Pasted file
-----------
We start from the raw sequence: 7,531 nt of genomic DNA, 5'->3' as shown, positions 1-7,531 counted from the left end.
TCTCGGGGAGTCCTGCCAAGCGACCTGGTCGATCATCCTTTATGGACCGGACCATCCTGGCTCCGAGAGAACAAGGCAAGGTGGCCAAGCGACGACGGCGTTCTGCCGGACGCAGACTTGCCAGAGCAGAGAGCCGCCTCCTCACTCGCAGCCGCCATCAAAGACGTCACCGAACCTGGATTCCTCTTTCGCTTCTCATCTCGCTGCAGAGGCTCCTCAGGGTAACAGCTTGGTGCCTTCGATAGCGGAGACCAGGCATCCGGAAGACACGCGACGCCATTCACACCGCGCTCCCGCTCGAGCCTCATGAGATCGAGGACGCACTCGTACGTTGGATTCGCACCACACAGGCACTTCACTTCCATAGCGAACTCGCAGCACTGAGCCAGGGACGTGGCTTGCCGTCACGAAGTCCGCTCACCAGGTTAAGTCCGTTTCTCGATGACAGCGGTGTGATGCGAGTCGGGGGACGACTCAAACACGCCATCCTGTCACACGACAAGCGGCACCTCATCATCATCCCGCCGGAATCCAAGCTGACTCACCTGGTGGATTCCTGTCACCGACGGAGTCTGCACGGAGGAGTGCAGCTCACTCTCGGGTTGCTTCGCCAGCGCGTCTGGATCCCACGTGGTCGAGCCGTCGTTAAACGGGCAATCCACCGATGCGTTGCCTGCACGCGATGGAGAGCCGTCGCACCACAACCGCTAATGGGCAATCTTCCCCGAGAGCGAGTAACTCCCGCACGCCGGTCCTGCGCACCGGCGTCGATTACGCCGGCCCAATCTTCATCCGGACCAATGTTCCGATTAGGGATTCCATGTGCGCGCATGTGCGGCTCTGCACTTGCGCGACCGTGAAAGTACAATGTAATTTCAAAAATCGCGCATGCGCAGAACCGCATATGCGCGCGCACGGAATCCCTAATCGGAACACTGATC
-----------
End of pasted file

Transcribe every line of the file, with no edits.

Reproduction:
We start from the raw sequence: 7,531 nt of genomic DNA, 5'->3' as shown, positions 1-7,531 counted from the left end.
TCTCGGGGAGTCCTGCCAAGCGACCTGGTCGATCATCCTTTATGGACCGGACCATCCTGGCTCCGAGAGAACAAGGCAAGGTGGCCAAGCGACGACGGCGTTCTGCCGGACGCAGACTTGCCAGAGCAGAGAGCCGCCTCCTCACTCGCAGCCGCCATCAAAGACGTCACCGAACCTGGATTCCTCTTTCGCTTCTCATCTCGCTGCAGAGGCTCCTCAGGGTAACAGCTTGGTGCCTTCGATAGCGGAGACCAGGCATCCGGAAGACACGCGACGCCATTCACACCGCGCTCCCGCTCGAGCCTCATGAGATCGAGGACGCACTCGTACGTTGGATTCGCACCACACAGGCACTTCACTTCCATAGCGAACTCGCAGCACTGAGCCAGGGACGTGGCTTGCCGTCACGAAGTCCGCTCACCAGGTTAAGTCCGTTTCTCGATGACAGCGGTGTGATGCGAGTCGGGGGACGACTCAAACACGCCATCCTGTCACACGACAAGCGGCACCTCATCATCATCCCGCCGGAATCCAAGCTGACTCACCTGGTGGATTCCTGTCACCGACGGAGTCTGCACGGAGGAGTGCAGCTCACTCTCGGGTTGCTTCGCCAGCGCGTCTGGATCCCACGTGGTCGAGCCGTCGTTAAACGGGCAATCCACCGATGCGTTGCCTGCACGCGATGGAGAGCCGTCGCACCACAACCGCTAATGGGCAATCTTCCCCGAGAGCGAGTAACTCCCGCACGCCGGTCCTGCGCACCGGCGTCGATTACGCCGGCCCAATCTTCATCCGGACCAATGTTCCGATTAGGGATTCCATGTGCGCGCATGTGCGGCTCTGCACTTGCGCGACCGTGAAAGTACAATGTAATTTCAAAAATCGCGCATGCGCAGAACCGCATATGCGCGCGCACGGAATCCCTAATCGGAACACTGATC